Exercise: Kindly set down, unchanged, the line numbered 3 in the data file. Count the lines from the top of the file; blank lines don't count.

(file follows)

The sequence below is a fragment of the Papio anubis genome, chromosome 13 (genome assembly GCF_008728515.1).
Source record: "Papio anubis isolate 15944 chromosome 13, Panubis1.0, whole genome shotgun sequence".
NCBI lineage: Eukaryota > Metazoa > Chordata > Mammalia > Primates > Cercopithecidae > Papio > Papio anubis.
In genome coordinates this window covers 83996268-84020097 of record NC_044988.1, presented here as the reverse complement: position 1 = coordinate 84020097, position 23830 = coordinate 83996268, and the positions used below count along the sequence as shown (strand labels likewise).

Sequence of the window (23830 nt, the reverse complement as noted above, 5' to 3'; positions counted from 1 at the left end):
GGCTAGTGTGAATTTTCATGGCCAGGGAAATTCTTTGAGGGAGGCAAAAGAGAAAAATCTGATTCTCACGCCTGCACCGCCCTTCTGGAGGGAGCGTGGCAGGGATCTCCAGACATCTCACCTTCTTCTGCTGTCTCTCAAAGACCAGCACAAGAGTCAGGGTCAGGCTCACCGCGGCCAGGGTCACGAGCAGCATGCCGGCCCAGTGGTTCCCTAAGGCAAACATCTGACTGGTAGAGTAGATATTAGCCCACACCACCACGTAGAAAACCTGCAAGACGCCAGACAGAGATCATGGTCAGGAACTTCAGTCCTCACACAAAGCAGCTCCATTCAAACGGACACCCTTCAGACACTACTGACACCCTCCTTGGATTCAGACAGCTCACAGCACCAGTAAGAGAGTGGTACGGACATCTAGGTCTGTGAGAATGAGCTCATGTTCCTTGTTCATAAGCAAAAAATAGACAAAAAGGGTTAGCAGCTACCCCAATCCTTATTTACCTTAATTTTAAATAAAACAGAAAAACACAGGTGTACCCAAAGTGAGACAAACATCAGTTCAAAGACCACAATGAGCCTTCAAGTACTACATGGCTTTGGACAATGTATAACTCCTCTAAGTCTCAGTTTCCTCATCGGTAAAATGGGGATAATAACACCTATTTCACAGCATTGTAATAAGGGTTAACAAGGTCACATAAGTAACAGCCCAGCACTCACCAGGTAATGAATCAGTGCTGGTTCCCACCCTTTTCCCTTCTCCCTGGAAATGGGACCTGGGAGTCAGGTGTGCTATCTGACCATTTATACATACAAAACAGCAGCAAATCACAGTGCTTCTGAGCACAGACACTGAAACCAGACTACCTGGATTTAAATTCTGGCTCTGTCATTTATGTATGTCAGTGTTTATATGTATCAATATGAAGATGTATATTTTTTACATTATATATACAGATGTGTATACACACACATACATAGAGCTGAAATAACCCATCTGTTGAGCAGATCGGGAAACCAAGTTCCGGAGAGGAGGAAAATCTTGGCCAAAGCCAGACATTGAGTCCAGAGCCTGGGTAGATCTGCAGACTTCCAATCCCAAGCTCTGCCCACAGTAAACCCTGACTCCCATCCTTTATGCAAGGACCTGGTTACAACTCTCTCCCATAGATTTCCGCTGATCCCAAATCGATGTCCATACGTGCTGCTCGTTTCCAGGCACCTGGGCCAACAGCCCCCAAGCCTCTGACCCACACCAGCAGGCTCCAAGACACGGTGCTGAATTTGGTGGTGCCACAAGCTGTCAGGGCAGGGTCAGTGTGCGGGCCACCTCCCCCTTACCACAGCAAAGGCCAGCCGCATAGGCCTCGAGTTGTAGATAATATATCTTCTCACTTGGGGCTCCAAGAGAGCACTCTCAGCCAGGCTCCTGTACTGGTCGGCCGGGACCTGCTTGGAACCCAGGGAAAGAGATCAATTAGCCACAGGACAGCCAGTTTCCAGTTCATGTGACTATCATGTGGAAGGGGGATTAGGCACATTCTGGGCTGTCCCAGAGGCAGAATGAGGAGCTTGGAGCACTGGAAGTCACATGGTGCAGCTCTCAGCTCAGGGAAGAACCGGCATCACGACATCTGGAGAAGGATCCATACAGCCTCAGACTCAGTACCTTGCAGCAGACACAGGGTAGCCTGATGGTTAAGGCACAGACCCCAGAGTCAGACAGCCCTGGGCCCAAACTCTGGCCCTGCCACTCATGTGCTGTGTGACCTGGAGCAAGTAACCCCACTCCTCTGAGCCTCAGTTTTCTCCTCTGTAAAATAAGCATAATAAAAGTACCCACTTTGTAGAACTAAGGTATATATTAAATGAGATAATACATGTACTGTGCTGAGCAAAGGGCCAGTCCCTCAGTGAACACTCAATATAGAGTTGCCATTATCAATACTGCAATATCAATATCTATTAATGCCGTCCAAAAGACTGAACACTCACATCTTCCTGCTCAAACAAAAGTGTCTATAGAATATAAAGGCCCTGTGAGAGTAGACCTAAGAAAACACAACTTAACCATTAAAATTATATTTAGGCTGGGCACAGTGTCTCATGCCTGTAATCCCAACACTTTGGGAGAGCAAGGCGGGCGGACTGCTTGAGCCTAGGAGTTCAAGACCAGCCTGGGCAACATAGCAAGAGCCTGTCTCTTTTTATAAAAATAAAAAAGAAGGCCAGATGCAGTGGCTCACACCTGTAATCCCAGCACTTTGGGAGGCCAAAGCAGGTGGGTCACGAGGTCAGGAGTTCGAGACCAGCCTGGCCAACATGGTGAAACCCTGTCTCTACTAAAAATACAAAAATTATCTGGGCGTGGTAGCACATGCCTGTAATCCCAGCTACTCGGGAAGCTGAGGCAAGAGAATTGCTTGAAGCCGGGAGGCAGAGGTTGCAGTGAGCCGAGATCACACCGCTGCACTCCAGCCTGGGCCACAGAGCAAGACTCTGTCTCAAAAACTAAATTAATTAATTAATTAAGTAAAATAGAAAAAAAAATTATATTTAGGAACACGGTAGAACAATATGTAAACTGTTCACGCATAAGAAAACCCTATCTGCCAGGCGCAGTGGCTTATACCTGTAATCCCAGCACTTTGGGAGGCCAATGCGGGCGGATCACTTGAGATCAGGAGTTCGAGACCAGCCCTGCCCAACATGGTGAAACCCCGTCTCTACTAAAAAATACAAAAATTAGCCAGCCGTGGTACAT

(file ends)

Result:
NCBI lineage: Eukaryota > Metazoa > Chordata > Mammalia > Primates > Cercopithecidae > Papio > Papio anubis.